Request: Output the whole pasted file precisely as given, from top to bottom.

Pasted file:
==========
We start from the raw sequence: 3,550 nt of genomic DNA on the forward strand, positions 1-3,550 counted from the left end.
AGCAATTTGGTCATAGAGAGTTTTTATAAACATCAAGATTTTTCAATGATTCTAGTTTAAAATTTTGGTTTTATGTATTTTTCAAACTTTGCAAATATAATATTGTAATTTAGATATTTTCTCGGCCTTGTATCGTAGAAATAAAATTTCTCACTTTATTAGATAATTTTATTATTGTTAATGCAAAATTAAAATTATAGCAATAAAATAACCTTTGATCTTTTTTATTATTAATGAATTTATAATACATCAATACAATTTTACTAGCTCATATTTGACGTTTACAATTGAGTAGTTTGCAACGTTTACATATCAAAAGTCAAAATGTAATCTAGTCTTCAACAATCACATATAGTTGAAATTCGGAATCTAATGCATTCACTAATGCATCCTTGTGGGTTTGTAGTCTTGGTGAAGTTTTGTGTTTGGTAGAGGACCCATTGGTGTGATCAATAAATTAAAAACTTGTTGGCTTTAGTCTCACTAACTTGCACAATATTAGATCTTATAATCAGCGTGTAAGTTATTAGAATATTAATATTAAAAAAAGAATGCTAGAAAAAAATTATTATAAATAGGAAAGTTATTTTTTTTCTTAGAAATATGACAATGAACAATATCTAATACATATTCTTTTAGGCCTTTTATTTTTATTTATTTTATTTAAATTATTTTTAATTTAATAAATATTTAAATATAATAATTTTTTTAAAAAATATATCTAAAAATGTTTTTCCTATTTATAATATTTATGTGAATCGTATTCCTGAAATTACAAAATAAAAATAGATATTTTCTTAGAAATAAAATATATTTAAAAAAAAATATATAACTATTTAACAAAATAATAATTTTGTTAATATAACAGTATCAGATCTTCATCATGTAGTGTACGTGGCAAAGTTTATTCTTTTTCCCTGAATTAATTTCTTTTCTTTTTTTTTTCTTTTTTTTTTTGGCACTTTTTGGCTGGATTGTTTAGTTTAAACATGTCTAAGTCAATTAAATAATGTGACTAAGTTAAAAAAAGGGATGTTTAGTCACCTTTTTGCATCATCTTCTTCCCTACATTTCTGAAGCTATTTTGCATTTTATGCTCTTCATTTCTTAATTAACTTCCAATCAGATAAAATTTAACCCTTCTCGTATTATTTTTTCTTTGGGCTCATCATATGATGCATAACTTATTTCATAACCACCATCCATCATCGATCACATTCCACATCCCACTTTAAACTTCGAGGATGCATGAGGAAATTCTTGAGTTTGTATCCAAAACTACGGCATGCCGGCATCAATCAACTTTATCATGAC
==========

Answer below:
We start from the raw sequence: 3,550 nt of genomic DNA on the forward strand, positions 1-3,550 counted from the left end.
AGCAATTTGGTCATAGAGAGTTTTTATAAACATCAAGATTTTTCAATGATTCTAGTTTAAAATTTTGGTTTTATGTATTTTTCAAACTTTGCAAATATAATATTGTAATTTAGATATTTTCTCGGCCTTGTATCGTAGAAATAAAATTTCTCACTTTATTAGATAATTTTATTATTGTTAATGCAAAATTAAAATTATAGCAATAAAATAACCTTTGATCTTTTTTATTATTAATGAATTTATAATACATCAATACAATTTTACTAGCTCATATTTGACGTTTACAATTGAGTAGTTTGCAACGTTTACATATCAAAAGTCAAAATGTAATCTAGTCTTCAACAATCACATATAGTTGAAATTCGGAATCTAATGCATTCACTAATGCATCCTTGTGGGTTTGTAGTCTTGGTGAAGTTTTGTGTTTGGTAGAGGACCCATTGGTGTGATCAATAAATTAAAAACTTGTTGGCTTTAGTCTCACTAACTTGCACAATATTAGATCTTATAATCAGCGTGTAAGTTATTAGAATATTAATATTAAAAAAAGAATGCTAGAAAAAAATTATTATAAATAGGAAAGTTATTTTTTTTCTTAGAAATATGACAATGAACAATATCTAATACATATTCTTTTAGGCCTTTTATTTTTATTTATTTTATTTAAATTATTTTTAATTTAATAAATATTTAAATATAATAATTTTTTTAAAAAATATATCTAAAAATGTTTTTCCTATTTATAATATTTATGTGAATCGTATTCCTGAAATTACAAAATAAAAATAGATATTTTCTTAGAAATAAAATATATTTAAAAAAAAATATATAACTATTTAACAAAATAATAATTTTGTTAATATAACAGTATCAGATCTTCATCATGTAGTGTACGTGGCAAAGTTTATTCTTTTTCCCTGAATTAATTTCTTTTCTTTTTTTTTTCTTTTTTTTTTTGGCACTTTTTGGCTGGATTGTTTAGTTTAAACATGTCTAAGTCAATTAAATAATGTGACTAAGTTAAAAAAAGGGATGTTTAGTCACCTTTTTGCATCATCTTCTTCCCTACATTTCTGAAGCTATTTTGCATTTTATGCTCTTCATTTCTTAATTAACTTCCAATCAGATAAAATTTAACCCTTCTCGTATTATTTTTTCTTTGGGCTCATCATATGATGCATAACTTATTTCATAACCACCATCCATCATCGATCACATTCCACATCCCACTTTAAACTTCGAGGATGCATGAGGAAATTCTTGAGTTTGTATCCAAAACTACGGCATGCCGGCATCAATCAACTTTATCATGAC